Rays 7, Tigers 4: Eddie Bonine: a reliever is pressed into service as a spot starter and the results were quite Scot Shieldsian (3.1 IP, 8 H, 5 ER). Matt Joyce and Carlos Pena continue to do damage against the Tigers. Which reminds me: yesterday I joked that the Rays should run out a lineup of old Tigers. In that lineup, I included Ray Oyler, saying that he was about to turn 72 next week.  Which he would have if he hadn’t died 29 years ago. I regret the error, but I stand by using Oyler in a gimmicky lineup because you can say what you want about him, but his plate patience is way better than it was back in his playing and living days.

Padres 6, Dodegers 1: Five Padres pitchers combine to four-hit the Dodgers. But don’t worry: Scott Podsednik will be in uniform tonight, so the offensive equation will totally change.

White Sox 6, Mariners 5: A rough start for Mark Buehrle, but the Sox overcome it with the longball. Bobby Jenks strikes out the side in the ninth for the save, so we’re back to normal there.

Pirates 6, Rockies 2: Colorado’s post-break nightmare continues. Pirates starter Ross Ohlendorf was hit in the head with a comebacker in the first but made it to the hospital and back before the game ended. The game lasted 3:17, so you figure with travel time and however long the game had gone on when he was hit, he was at the hospital for less than three hours. Query: have any of you ever gotten out of a hospital visit that quickly for an injury/observation kind of thing? My wife fell and thought she broke something once and we were there for, like, seven hours. It’s good to be a ballplayer.

Athletics 3, Rangers 1: Trevor Cahill two-hits the first place Rangers over eight innings. Kurt Suzuki hit a solo homer, had an RBI single and was driven in to score a third run by Jack Cust.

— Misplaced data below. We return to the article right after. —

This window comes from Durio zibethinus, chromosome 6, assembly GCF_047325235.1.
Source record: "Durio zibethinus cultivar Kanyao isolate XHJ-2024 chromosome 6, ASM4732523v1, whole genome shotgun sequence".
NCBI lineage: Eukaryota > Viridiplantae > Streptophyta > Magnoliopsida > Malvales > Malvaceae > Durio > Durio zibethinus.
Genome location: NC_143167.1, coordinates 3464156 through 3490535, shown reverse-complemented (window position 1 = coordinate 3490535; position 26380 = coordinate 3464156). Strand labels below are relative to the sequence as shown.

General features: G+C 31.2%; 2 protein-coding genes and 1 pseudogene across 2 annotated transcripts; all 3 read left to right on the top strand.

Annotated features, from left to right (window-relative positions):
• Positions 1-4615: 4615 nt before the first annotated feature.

Yankees 8, Indians 0: The Yankees pounce on Fausto Carmona for seven runs in the first three innings and never look back. Six and a third shutout innings for A.J. Burnett. Joba Chamberlain came in in the seventh, walked Andy Marte and then balked him to second before settling down and retiring the last two batters of the inning. I’m sure this will analyzed to the nth degree in the tabloids today.

Pitchers to receive new visor-like protective headgear

Headgear
MLB/MLBPA
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For the past few years MLB, the MLBPA and cap and helmet manufacturers have been working on various models of protective headgear for pitchers. Some of the models have been unworkable, some of them have not met the satisfaction of pitchers and others have, well, looked a little odd. At present the only pitcher who routinely wears any headgear is Alex Torres, who wears the bulky isoBLOX helmet.

Now, however, there is a new option. And, as you can see above it’s a bit different than what we’ve seen before. It’s more or less like a visor, which will have a nylon top on them to give a full cap-like appearance. The ear flaps will be lefty and righty-specific, given that righties are more likely to be hit on the right and lefties on the left given their follow-throughs.

The new caps will be given out to players this spring and, like the old ones, will be used or not used at the choice of the players. You can read more about the new helmet at ESPN’s Outside the Lines report.

Brewers sign reliever Blaine Boyer

Blaine Boyer
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Right-hander Blaine Boyer, who spent last season with the Twins, has agreed to a minor-league contract with the Brewers that includes an invitation to spring training.

Boyer was also on a minor-league deal last spring when he snagged a spot in the Twins’ season-opening bullpen and he stayed there all year, posting a 2.49 ERA in 65 innings. His secondary numbers weren’t quite so impressive, particularly his managing just 33 strikeouts compared to 19 walks, but the 34-year-old journeyman is a decent middle relief option.